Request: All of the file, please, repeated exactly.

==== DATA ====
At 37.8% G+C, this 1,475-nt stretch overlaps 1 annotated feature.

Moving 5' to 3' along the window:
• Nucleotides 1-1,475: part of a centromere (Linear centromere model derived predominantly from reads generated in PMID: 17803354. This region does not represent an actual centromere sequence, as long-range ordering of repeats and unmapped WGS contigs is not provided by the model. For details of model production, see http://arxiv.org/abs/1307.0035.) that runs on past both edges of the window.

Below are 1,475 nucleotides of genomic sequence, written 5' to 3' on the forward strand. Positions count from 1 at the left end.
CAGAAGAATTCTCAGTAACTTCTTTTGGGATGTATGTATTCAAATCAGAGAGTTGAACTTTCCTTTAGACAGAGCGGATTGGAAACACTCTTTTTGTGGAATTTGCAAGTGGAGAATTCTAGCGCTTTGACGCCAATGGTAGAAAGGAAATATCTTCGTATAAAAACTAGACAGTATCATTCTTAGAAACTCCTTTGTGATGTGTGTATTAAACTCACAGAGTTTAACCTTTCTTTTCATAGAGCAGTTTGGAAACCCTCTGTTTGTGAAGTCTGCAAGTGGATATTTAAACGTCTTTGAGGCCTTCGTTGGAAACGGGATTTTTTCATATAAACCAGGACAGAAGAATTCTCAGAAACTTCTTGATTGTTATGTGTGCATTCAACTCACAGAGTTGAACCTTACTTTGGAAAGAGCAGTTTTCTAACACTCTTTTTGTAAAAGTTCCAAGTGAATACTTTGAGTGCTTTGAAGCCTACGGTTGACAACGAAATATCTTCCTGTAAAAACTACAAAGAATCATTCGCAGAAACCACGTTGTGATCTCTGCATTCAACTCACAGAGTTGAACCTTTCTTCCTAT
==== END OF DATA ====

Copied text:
At 37.8% G+C, this 1,475-nt stretch overlaps 1 annotated feature.

Moving 5' to 3' along the window:
• Nucleotides 1-1,475: part of a centromere (Linear centromere model derived predominantly from reads generated in PMID: 17803354. This region does not represent an actual centromere sequence, as long-range ordering of repeats and unmapped WGS contigs is not provided by the model. For details of model production, see http://arxiv.org/abs/1307.0035.) that runs on past both edges of the window.

Below are 1,475 nucleotides of genomic sequence, written 5' to 3' on the forward strand. Positions count from 1 at the left end.
CAGAAGAATTCTCAGTAACTTCTTTTGGGATGTATGTATTCAAATCAGAGAGTTGAACTTTCCTTTAGACAGAGCGGATTGGAAACACTCTTTTTGTGGAATTTGCAAGTGGAGAATTCTAGCGCTTTGACGCCAATGGTAGAAAGGAAATATCTTCGTATAAAAACTAGACAGTATCATTCTTAGAAACTCCTTTGTGATGTGTGTATTAAACTCACAGAGTTTAACCTTTCTTTTCATAGAGCAGTTTGGAAACCCTCTGTTTGTGAAGTCTGCAAGTGGATATTTAAACGTCTTTGAGGCCTTCGTTGGAAACGGGATTTTTTCATATAAACCAGGACAGAAGAATTCTCAGAAACTTCTTGATTGTTATGTGTGCATTCAACTCACAGAGTTGAACCTTACTTTGGAAAGAGCAGTTTTCTAACACTCTTTTTGTAAAAGTTCCAAGTGAATACTTTGAGTGCTTTGAAGCCTACGGTTGACAACGAAATATCTTCCTGTAAAAACTACAAAGAATCATTCGCAGAAACCACGTTGTGATCTCTGCATTCAACTCACAGAGTTGAACCTTTCTTCCTAT